It might be considered cheating, as this picture was taken over two Moons ago, but this Moonrise seen from the International Space Station deserves extra attention - and so, we are submitting this image for NASA’s Moon Snap.
Taken by ESA astronaut Samantha Cristoforetti from orbit during her Minerva mission, it is a sight rarely seen: Earth’s natural satellite appearing over the horizon above the always-distinctive Nile delta at night -- taken from 400 km above our planet. The brighter dot in the middle is the planet Venus.
The Moon is the only place that has been seen by every human being on our planet, but only around 600 astronauts have seen the Moon from Earth orbit. NASA’s Moon snap project is inviting people all over the world to share their Moon art to be featured during the launch coverage of the Artemis I mission, the first human-rated spacecraft to fly to the Moon in over fifty years.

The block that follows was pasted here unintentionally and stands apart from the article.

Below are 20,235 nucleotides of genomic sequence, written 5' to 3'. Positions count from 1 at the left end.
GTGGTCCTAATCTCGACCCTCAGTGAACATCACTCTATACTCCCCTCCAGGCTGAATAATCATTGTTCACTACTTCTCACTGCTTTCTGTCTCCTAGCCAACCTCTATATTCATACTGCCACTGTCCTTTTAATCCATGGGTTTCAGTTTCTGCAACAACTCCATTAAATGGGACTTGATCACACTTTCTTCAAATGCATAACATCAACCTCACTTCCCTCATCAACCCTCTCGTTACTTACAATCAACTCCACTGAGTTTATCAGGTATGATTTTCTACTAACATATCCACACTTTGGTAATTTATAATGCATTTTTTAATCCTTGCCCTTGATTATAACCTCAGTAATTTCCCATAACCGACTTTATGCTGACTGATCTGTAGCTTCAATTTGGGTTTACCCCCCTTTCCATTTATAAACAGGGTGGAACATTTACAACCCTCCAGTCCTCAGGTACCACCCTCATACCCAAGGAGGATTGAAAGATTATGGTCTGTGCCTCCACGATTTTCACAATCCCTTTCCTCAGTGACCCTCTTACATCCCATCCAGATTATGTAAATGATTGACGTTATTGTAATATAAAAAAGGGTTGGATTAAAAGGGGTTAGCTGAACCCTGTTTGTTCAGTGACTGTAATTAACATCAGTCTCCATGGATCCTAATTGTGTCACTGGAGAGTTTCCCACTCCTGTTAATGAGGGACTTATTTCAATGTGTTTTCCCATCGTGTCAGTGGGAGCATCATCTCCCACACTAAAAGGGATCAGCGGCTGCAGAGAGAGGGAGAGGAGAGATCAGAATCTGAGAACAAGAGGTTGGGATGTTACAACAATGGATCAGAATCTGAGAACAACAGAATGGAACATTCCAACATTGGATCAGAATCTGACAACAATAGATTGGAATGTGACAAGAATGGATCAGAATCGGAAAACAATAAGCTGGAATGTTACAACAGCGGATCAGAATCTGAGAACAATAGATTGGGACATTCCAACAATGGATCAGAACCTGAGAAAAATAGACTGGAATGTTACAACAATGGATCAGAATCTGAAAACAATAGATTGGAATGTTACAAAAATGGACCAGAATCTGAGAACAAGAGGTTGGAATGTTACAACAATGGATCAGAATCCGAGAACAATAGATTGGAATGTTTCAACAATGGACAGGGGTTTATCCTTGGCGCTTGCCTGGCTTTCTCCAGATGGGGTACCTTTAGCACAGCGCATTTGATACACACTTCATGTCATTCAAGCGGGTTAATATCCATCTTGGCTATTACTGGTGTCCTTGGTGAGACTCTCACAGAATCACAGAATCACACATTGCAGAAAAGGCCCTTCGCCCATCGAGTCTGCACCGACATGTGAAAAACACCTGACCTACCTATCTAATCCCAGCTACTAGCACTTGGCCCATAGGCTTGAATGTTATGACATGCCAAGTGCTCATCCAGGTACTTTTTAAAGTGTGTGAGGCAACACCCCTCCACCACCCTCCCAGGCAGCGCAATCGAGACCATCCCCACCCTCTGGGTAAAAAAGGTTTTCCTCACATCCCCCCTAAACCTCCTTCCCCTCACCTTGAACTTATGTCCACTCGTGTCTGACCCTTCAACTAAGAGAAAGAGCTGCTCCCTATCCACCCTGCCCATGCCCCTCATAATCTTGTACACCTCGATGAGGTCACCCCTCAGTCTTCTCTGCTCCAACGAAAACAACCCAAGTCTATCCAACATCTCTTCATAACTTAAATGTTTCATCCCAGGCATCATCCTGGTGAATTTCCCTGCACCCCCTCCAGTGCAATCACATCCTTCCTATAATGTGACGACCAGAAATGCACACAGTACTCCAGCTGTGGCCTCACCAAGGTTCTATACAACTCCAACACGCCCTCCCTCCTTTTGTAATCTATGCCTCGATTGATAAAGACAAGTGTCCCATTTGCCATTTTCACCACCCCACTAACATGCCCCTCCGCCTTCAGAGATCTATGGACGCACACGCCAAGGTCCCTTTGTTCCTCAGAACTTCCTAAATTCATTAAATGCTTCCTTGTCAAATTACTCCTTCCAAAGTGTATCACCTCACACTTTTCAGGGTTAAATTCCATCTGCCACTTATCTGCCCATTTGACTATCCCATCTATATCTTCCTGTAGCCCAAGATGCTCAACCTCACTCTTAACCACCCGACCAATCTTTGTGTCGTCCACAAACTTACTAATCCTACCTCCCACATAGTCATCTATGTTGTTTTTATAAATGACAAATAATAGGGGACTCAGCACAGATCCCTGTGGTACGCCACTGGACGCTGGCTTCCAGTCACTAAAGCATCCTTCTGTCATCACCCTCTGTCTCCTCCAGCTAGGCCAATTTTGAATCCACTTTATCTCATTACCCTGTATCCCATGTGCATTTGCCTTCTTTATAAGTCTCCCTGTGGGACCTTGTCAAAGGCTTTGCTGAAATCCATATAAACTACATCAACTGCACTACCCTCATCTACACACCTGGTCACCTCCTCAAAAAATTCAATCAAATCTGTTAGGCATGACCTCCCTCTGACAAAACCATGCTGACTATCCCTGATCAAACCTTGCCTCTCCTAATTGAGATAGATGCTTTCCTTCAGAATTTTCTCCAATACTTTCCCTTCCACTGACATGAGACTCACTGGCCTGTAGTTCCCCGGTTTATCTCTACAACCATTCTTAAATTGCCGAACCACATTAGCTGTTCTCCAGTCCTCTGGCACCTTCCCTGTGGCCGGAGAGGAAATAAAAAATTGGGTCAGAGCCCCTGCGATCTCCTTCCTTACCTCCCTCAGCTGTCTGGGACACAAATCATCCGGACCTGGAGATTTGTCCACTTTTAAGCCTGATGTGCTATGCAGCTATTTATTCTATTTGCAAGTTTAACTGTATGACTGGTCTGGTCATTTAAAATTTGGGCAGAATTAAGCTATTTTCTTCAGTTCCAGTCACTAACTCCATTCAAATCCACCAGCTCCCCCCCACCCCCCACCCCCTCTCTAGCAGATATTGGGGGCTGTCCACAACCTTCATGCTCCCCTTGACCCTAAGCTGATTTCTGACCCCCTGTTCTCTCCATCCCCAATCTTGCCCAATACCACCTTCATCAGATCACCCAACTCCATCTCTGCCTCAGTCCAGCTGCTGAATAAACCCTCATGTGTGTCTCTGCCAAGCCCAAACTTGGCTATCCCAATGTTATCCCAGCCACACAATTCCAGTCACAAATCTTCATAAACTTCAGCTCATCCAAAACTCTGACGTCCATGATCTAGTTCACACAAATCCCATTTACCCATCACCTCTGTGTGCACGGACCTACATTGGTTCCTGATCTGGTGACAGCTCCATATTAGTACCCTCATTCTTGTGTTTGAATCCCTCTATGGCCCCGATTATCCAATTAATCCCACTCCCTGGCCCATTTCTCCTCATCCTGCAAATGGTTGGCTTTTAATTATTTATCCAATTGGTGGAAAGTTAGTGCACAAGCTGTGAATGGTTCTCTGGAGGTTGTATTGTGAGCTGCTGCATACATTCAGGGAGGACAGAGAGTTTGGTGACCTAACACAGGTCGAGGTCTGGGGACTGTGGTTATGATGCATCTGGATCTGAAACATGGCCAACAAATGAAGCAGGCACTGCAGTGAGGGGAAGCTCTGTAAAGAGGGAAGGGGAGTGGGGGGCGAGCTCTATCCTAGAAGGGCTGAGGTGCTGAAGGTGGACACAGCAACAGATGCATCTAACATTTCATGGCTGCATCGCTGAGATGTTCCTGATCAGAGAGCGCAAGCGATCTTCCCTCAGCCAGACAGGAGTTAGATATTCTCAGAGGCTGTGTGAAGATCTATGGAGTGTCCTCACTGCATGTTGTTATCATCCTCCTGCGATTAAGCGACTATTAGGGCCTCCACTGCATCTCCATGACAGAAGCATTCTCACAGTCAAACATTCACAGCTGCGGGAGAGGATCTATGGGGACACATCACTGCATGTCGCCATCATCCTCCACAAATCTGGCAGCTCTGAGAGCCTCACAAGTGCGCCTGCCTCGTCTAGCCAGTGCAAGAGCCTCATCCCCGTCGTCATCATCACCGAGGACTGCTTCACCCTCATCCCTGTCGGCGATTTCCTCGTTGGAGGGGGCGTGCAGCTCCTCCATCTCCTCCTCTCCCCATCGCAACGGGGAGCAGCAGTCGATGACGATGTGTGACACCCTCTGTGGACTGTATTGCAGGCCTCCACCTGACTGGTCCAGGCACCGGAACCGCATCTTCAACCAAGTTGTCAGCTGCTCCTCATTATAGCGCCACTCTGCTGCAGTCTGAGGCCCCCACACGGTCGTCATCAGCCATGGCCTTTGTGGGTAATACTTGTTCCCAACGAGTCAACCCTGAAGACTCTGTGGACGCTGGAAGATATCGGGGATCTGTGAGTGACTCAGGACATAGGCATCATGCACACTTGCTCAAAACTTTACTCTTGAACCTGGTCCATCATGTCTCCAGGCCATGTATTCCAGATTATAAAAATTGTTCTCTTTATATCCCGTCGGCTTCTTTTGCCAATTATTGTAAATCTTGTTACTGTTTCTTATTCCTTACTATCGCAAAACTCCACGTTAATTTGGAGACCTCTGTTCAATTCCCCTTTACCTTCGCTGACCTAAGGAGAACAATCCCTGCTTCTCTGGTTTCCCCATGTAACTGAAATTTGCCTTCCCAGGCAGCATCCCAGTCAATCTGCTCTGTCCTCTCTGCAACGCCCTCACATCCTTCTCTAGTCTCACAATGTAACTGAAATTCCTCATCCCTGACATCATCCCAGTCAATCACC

This image does not need to be featured on the day of the Artemis launch; ESA’s European Service Module will be featured heavily already as the powerhouse that will drive the Orion spacecraft to the Moon and back. Samantha is circling our planet around 400 km above, but Orion will travel over 1250 times farther afield, more than half a million kilometres from its launchpad at NASA’s Kennedy Space Center in Florida, USA.
Join the celebrations as humankind explores farther and submit your art for NASA Moon snap, and watch the Artemis I launch, the first launch opportunity is on 29 August 2022. Follow Samantha and her Minerva mission for more amazing pictures from space.